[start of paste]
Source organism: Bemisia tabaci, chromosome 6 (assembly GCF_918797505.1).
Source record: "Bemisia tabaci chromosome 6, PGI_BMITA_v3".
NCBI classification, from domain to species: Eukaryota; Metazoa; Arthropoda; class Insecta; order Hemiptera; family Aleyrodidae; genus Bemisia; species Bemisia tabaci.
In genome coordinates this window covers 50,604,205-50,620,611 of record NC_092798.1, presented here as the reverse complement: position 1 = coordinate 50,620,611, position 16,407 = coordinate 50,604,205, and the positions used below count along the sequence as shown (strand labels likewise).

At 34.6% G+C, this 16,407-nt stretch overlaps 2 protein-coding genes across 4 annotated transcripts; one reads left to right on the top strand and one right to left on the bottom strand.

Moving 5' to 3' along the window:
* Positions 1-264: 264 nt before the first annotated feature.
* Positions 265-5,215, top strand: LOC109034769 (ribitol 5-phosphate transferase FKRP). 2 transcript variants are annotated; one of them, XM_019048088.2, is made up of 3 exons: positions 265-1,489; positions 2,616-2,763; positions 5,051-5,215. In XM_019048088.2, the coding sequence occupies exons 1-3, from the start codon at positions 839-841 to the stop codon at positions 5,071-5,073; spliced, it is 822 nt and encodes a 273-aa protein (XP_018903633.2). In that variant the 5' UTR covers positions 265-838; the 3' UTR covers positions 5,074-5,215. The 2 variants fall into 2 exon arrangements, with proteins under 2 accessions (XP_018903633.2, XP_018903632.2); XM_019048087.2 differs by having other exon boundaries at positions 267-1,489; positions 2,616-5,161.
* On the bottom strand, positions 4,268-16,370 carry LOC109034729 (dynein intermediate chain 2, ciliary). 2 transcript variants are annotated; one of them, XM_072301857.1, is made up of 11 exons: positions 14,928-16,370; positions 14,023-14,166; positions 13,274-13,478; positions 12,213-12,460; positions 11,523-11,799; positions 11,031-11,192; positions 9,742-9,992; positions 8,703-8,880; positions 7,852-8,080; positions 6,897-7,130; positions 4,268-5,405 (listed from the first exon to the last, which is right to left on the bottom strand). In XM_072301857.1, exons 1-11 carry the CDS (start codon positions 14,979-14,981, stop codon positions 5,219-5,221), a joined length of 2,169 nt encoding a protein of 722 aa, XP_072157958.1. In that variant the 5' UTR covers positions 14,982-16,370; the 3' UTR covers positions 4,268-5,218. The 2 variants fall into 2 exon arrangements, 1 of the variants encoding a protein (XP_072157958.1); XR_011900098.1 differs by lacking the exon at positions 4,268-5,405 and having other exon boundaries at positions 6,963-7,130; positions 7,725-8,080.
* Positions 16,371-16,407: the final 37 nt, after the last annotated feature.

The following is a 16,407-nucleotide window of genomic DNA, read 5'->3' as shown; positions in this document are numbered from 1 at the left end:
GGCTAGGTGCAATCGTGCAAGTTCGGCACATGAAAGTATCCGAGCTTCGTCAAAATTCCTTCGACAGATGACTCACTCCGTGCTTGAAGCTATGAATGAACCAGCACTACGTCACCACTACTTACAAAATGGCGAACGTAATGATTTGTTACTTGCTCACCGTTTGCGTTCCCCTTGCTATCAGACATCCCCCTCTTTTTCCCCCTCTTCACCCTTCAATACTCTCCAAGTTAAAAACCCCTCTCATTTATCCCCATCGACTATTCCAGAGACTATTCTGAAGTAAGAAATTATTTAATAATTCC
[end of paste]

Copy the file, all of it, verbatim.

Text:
Source organism: Bemisia tabaci, chromosome 6 (assembly GCF_918797505.1).
Source record: "Bemisia tabaci chromosome 6, PGI_BMITA_v3".
NCBI classification, from domain to species: Eukaryota; Metazoa; Arthropoda; class Insecta; order Hemiptera; family Aleyrodidae; genus Bemisia; species Bemisia tabaci.
In genome coordinates this window covers 50,604,205-50,620,611 of record NC_092798.1, presented here as the reverse complement: position 1 = coordinate 50,620,611, position 16,407 = coordinate 50,604,205, and the positions used below count along the sequence as shown (strand labels likewise).

At 34.6% G+C, this 16,407-nt stretch overlaps 2 protein-coding genes across 4 annotated transcripts; one reads left to right on the top strand and one right to left on the bottom strand.

Moving 5' to 3' along the window:
* Positions 1-264: 264 nt before the first annotated feature.
* Positions 265-5,215, top strand: LOC109034769 (ribitol 5-phosphate transferase FKRP). 2 transcript variants are annotated; one of them, XM_019048088.2, is made up of 3 exons: positions 265-1,489; positions 2,616-2,763; positions 5,051-5,215. In XM_019048088.2, the coding sequence occupies exons 1-3, from the start codon at positions 839-841 to the stop codon at positions 5,071-5,073; spliced, it is 822 nt and encodes a 273-aa protein (XP_018903633.2). In that variant the 5' UTR covers positions 265-838; the 3' UTR covers positions 5,074-5,215. The 2 variants fall into 2 exon arrangements, with proteins under 2 accessions (XP_018903633.2, XP_018903632.2); XM_019048087.2 differs by having other exon boundaries at positions 267-1,489; positions 2,616-5,161.
* On the bottom strand, positions 4,268-16,370 carry LOC109034729 (dynein intermediate chain 2, ciliary). 2 transcript variants are annotated; one of them, XM_072301857.1, is made up of 11 exons: positions 14,928-16,370; positions 14,023-14,166; positions 13,274-13,478; positions 12,213-12,460; positions 11,523-11,799; positions 11,031-11,192; positions 9,742-9,992; positions 8,703-8,880; positions 7,852-8,080; positions 6,897-7,130; positions 4,268-5,405 (listed from the first exon to the last, which is right to left on the bottom strand). In XM_072301857.1, exons 1-11 carry the CDS (start codon positions 14,979-14,981, stop codon positions 5,219-5,221), a joined length of 2,169 nt encoding a protein of 722 aa, XP_072157958.1. In that variant the 5' UTR covers positions 14,982-16,370; the 3' UTR covers positions 4,268-5,218. The 2 variants fall into 2 exon arrangements, 1 of the variants encoding a protein (XP_072157958.1); XR_011900098.1 differs by lacking the exon at positions 4,268-5,405 and having other exon boundaries at positions 6,963-7,130; positions 7,725-8,080.
* Positions 16,371-16,407: the final 37 nt, after the last annotated feature.

The following is a 16,407-nucleotide window of genomic DNA, read 5'->3' as shown; positions in this document are numbered from 1 at the left end:
GGCTAGGTGCAATCGTGCAAGTTCGGCACATGAAAGTATCCGAGCTTCGTCAAAATTCCTTCGACAGATGACTCACTCCGTGCTTGAAGCTATGAATGAACCAGCACTACGTCACCACTACTTACAAAATGGCGAACGTAATGATTTGTTACTTGCTCACCGTTTGCGTTCCCCTTGCTATCAGACATCCCCCTCTTTTTCCCCCTCTTCACCCTTCAATACTCTCCAAGTTAAAAACCCCTCTCATTTATCCCCATCGACTATTCCAGAGACTATTCTGAAGTAAGAAATTATTTAATAATTCC